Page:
Anyone who has worked with software for more than 3 years knows that migration between software releases is a fact of life; having that process be smooth and easy is not always a fact of life (anyone remember Windows ME pains?)
Making migration easy(er)
One of my early swimming coaches was famous for saying “you win the race by how you train.” I have found this advice to be true in most aspects of my life. Projects succeed or fail based on the preparation you do as much as your execution.
Preparing for migration
In preparing for migration I start by asking 3 questions
- What things are we doing now that are working well?
- What things are we doing now that are hard to do?
- What things do we want to do that we can’t do now?
The first question focuses on maintaining current functionality. The second and third look at how to make things better. Improvements to processes can be made either through refactoring of existing processes (or creating new processes) or through the adoption of new tools.
One of the critical things to keep in mind with software upgrades is that it is not just changing tools. It is, or should be, about changing processes. [Note: for minor migrations of a single tool the associated processes may or may not require updates.]
A few thoughts on type two problems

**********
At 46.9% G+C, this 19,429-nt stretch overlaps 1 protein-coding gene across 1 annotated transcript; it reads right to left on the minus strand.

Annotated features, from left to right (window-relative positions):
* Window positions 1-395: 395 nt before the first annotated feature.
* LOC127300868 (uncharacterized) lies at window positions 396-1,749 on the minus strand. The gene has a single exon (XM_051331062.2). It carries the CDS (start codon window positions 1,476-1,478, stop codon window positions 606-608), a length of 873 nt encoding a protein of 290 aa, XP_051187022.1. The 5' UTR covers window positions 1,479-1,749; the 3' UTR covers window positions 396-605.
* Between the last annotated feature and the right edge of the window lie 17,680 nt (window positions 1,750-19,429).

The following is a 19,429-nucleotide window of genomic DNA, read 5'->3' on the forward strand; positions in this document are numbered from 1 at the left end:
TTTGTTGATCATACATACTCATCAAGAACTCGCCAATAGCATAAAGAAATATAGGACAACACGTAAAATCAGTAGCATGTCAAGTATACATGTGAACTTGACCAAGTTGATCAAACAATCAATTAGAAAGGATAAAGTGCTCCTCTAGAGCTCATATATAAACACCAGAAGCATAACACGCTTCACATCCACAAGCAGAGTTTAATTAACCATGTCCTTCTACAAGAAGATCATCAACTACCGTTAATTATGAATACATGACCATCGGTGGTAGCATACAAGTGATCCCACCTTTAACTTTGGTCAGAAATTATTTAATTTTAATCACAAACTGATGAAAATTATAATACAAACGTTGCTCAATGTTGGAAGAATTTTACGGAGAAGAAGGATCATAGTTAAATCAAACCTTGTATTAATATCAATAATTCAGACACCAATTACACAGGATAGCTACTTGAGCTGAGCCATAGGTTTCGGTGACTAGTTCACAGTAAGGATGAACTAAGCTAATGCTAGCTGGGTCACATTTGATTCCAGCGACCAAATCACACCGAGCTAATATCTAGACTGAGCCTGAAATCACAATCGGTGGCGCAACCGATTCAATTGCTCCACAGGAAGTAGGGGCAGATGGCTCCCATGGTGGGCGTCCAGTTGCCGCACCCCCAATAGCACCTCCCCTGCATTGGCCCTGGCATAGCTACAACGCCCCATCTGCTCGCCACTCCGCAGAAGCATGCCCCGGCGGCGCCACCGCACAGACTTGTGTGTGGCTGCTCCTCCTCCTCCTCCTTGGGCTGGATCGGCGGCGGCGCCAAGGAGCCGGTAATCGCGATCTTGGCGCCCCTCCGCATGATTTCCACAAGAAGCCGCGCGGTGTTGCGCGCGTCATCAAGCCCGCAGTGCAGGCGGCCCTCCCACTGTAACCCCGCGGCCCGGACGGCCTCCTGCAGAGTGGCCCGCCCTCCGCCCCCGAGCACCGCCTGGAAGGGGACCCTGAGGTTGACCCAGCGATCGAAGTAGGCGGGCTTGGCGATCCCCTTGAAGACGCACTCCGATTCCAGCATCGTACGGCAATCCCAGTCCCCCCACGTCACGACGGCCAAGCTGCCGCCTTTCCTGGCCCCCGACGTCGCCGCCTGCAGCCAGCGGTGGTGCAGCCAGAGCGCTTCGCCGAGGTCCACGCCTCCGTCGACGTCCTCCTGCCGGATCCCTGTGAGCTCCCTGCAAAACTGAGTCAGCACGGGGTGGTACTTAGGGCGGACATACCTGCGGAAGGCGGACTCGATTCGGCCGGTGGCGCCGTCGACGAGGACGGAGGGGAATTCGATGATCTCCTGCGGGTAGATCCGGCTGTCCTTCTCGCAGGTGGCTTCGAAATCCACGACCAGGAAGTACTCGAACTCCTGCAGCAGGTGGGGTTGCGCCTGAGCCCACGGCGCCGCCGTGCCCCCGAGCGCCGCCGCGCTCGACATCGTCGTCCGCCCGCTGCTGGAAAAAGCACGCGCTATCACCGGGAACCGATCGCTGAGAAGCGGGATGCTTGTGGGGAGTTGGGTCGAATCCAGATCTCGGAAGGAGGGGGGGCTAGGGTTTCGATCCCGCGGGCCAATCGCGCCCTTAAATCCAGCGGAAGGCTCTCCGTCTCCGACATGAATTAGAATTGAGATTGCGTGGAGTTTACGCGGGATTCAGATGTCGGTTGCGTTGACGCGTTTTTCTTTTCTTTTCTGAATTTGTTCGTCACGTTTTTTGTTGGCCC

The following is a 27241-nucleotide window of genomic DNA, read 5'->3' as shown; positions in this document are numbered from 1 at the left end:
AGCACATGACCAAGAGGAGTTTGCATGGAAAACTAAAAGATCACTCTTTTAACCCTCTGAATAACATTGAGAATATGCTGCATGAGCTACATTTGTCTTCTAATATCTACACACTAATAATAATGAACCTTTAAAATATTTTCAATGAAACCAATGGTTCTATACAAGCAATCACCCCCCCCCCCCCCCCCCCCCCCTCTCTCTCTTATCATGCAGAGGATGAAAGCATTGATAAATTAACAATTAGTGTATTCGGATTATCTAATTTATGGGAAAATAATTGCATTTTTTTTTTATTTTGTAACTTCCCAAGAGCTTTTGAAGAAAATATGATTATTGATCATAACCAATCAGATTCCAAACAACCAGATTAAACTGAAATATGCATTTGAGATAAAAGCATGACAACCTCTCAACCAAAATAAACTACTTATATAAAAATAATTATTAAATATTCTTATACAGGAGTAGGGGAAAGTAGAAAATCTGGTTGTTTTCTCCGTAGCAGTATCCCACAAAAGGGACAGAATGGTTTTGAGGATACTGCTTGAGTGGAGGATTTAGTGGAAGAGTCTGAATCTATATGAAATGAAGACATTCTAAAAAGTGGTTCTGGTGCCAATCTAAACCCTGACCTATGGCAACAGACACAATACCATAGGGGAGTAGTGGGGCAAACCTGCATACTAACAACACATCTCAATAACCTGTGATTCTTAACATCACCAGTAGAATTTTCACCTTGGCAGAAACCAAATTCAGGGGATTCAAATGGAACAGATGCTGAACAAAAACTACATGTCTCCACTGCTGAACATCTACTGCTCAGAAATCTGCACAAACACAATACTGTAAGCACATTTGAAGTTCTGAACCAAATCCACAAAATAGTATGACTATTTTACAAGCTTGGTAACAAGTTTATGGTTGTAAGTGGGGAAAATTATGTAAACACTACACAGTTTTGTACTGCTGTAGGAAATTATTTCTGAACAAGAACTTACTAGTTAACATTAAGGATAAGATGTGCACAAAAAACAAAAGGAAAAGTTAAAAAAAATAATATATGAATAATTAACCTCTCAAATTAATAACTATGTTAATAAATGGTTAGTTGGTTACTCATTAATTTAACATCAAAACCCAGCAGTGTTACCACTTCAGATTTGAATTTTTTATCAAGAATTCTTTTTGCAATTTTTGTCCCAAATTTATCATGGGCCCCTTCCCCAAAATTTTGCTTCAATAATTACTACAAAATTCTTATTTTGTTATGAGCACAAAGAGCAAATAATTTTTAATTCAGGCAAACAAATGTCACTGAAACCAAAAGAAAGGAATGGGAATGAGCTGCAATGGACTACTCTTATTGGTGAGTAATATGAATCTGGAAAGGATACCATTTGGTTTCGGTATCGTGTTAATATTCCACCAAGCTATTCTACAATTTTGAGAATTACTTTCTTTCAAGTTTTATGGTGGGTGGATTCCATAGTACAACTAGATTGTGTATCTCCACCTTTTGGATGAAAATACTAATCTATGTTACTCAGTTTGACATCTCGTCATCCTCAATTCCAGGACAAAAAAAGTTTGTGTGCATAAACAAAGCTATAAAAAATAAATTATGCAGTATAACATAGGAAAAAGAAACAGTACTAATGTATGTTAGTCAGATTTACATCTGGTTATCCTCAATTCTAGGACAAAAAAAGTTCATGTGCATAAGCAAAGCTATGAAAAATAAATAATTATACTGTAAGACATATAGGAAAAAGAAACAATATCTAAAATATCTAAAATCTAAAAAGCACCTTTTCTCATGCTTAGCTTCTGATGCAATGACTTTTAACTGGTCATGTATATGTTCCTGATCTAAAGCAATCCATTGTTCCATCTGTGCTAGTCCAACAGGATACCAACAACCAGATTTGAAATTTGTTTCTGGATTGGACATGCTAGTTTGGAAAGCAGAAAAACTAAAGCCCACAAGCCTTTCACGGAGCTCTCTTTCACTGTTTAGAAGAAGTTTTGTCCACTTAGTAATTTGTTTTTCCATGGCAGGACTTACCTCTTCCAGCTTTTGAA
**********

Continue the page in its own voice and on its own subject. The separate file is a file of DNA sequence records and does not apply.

The “type 2” problems, “what things are we doing now that are hard to do?” can be further thought about in a few components.
- The process runs slowly: Frequently, but not always, upgrades in software can provide an increase in speed. Additional, process changes, may provide speed improvements.
- The process is complicated to execute: Complex processes can be difficult to execute. Often complex processes were developed due to limitations in the tool when they were initially developed.
- The process has bugs: Before upgrading software validate that the bugs in the software have been resolved.
The more things change the more they stay the same…
When you upgrade you still want some things to be static: your results. The best method for ensuring that your results (deliverables, code,…) remain the same is by developing test cases that “lock down” your deliverables.
When comparing test results between different tools there are a couple of things to keep in mind. First, for every test as “acceptable” change should be defined as there may be small deviations which have no effect on the overall systems performance (though for some tests no change will be allowed.) Second, in some cases testing in newer versions of software bugs that were not detected before may be uncovered.
Testing the testing environment
As a last note; if as part of your migration you are are updating your testing environment then you need to validate the behavior of your testing environment. This is generally done through manual inspection of a subset of the full test suite. The key factor is to have a subset that contains a full set of all types of tests are performed by the testing environment.